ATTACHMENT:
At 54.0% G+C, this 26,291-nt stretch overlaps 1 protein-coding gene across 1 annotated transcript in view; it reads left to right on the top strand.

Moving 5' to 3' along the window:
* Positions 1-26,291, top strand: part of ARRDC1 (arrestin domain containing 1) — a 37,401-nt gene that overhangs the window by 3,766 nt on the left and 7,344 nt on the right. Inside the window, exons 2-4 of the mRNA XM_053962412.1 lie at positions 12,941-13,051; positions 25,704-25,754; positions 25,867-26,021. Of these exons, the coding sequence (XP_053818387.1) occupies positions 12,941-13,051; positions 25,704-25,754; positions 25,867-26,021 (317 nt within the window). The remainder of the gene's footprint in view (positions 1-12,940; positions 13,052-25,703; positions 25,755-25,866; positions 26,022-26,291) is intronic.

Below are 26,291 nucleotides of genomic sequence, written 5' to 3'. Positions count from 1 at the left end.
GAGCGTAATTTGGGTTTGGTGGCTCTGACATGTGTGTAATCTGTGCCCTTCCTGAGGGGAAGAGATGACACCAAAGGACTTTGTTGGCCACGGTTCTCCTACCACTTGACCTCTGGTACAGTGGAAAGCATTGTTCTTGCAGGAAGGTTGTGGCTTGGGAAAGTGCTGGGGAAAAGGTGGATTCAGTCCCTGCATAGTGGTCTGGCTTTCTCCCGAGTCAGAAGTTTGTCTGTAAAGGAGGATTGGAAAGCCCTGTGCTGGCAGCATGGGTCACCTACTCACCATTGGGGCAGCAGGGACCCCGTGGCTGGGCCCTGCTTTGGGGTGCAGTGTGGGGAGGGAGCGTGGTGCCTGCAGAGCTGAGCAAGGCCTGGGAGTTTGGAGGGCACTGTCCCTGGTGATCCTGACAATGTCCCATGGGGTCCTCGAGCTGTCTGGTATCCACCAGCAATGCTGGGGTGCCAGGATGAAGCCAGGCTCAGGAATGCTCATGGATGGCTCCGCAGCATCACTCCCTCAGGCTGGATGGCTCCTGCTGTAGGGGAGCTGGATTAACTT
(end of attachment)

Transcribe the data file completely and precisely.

At 54.0% G+C, this 26,291-nt stretch overlaps 1 protein-coding gene across 1 annotated transcript in view; it reads left to right on the top strand.

Moving 5' to 3' along the window:
* Positions 1-26,291, top strand: part of ARRDC1 (arrestin domain containing 1) — a 37,401-nt gene that overhangs the window by 3,766 nt on the left and 7,344 nt on the right. Inside the window, exons 2-4 of the mRNA XM_053962412.1 lie at positions 12,941-13,051; positions 25,704-25,754; positions 25,867-26,021. Of these exons, the coding sequence (XP_053818387.1) occupies positions 12,941-13,051; positions 25,704-25,754; positions 25,867-26,021 (317 nt within the window). The remainder of the gene's footprint in view (positions 1-12,940; positions 13,052-25,703; positions 25,755-25,866; positions 26,022-26,291) is intronic.

Below are 26,291 nucleotides of genomic sequence, written 5' to 3'. Positions count from 1 at the left end.
GAGCGTAATTTGGGTTTGGTGGCTCTGACATGTGTGTAATCTGTGCCCTTCCTGAGGGGAAGAGATGACACCAAAGGACTTTGTTGGCCACGGTTCTCCTACCACTTGACCTCTGGTACAGTGGAAAGCATTGTTCTTGCAGGAAGGTTGTGGCTTGGGAAAGTGCTGGGGAAAAGGTGGATTCAGTCCCTGCATAGTGGTCTGGCTTTCTCCCGAGTCAGAAGTTTGTCTGTAAAGGAGGATTGGAAAGCCCTGTGCTGGCAGCATGGGTCACCTACTCACCATTGGGGCAGCAGGGACCCCGTGGCTGGGCCCTGCTTTGGGGTGCAGTGTGGGGAGGGAGCGTGGTGCCTGCAGAGCTGAGCAAGGCCTGGGAGTTTGGAGGGCACTGTCCCTGGTGATCCTGACAATGTCCCATGGGGTCCTCGAGCTGTCTGGTATCCACCAGCAATGCTGGGGTGCCAGGATGAAGCCAGGCTCAGGAATGCTCATGGATGGCTCCGCAGCATCACTCCCTCAGGCTGGATGGCTCCTGCTGTAGGGGAGCTGGATTAACTT